Argentine President Cristina Kirchner has claimed that the Falkland Islands serve as a nuclear base for the NATO alliance in the South Atlantic.
Argentina, which calls the archipelago the Malvinas, claims the British overseas possession as its own, and fought a brief but bloody war for it in 1982.
The islands, she said on Wednesday, “constitute a NATO military nuclear base in the South Atlantic – this is the truth that they can’t continue to hide.”
She alleged the archipelago is “among the most militarised areas in the world,” saying some 1500 soldiers and 2000 civilian military personnel are stationed there amid a population of just 1000.
Kirchner, who has a track record of controversial statements about the islands, said the British military manages its entire South Atlantic deployment and its electronic intelligence systems from there.
Britain called the claims “wholly false” and said UK forces numbers have declined to the “minimum necessary to defend the Islands.”
“With regard to nuclear weapons, the UK’s position is clear,” said a Foreign Office statement.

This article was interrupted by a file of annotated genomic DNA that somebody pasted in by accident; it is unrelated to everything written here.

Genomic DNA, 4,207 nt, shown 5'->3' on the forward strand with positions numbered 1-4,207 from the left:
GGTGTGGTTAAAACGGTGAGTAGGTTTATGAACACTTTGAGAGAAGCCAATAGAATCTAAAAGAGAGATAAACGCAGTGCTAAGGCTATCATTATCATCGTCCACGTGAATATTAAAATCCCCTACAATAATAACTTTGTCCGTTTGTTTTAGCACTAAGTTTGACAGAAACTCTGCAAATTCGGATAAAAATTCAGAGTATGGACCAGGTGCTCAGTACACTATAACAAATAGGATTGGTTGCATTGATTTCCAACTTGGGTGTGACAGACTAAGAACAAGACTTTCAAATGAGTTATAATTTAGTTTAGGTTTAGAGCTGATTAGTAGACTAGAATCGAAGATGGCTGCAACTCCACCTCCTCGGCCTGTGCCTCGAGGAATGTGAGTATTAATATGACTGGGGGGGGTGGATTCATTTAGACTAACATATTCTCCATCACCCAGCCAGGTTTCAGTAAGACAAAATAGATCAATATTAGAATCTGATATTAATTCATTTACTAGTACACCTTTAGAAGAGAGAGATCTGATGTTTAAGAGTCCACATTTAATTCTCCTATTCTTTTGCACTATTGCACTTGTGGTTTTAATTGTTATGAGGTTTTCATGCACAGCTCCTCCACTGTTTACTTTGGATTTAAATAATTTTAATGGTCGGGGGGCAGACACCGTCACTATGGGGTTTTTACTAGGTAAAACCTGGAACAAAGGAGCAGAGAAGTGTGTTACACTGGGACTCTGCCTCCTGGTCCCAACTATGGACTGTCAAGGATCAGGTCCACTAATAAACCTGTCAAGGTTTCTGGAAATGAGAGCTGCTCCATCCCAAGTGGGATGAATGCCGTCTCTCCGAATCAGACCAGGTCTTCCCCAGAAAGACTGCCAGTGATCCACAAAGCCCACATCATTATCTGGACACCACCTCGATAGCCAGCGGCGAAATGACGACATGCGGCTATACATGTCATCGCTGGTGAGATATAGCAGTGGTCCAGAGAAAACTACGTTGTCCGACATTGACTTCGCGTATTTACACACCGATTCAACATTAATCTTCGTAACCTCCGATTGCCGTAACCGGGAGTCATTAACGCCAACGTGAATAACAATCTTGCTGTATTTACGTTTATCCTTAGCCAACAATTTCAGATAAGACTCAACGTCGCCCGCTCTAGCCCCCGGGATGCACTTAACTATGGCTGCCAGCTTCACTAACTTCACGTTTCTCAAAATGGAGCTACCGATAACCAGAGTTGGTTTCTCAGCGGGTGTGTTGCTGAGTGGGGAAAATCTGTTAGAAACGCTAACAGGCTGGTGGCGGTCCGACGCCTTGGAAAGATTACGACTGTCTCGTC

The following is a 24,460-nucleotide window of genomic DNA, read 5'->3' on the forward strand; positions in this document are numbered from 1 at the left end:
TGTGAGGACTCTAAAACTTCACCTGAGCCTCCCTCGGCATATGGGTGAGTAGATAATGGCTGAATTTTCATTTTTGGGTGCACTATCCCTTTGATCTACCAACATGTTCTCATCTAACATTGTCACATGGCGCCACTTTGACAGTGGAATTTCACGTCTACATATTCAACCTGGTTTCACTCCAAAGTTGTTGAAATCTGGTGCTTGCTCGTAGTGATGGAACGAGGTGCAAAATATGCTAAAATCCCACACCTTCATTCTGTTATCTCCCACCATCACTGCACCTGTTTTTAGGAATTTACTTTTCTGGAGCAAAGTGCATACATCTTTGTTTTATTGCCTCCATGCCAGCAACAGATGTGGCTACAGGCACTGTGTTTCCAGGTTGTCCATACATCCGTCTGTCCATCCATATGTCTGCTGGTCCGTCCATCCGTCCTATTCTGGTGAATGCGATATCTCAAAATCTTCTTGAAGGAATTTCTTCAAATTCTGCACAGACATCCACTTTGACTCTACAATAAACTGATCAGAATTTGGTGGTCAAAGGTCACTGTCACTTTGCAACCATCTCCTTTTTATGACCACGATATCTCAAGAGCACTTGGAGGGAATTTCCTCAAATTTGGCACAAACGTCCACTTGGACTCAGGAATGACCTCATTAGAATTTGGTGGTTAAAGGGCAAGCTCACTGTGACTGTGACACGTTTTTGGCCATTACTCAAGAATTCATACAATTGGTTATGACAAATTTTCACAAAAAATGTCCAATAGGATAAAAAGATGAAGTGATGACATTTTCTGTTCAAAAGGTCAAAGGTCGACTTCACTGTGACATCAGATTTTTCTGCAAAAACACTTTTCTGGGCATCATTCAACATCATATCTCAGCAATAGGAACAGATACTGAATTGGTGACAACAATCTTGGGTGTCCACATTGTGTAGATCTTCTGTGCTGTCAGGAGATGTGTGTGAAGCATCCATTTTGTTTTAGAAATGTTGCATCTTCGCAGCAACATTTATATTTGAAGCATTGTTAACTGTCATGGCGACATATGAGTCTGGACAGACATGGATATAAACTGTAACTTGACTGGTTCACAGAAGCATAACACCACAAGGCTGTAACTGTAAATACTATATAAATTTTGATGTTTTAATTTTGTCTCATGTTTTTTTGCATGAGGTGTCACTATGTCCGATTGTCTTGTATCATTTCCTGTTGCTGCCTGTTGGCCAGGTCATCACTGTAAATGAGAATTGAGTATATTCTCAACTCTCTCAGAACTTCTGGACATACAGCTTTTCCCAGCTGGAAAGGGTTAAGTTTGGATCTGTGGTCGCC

“The United Kingdom ratified the protocols to the Nuclear Weapons Free Zone covering Latin America and the Caribbean in 1969, and it fully respects these obligations.
“The UK will not use or threaten to use nuclear weapons against non-nuclear weapons states parties to, and in compliance with, the Nuclear Non-Proliferation Treaty,” it added.
Kirchner made the claims during a ceremony honouring the Argentine dead on the 32nd anniversary of the start of the conflict.
Argentine forces invaded the islands on April 2, 1982 but were forced to surrender 74 days later after a British expeditionary force recaptured them.
The fighting left 649 Argentine soldiers – many of them conscripts – dead, along with 255 British personnel and three civilian islanders.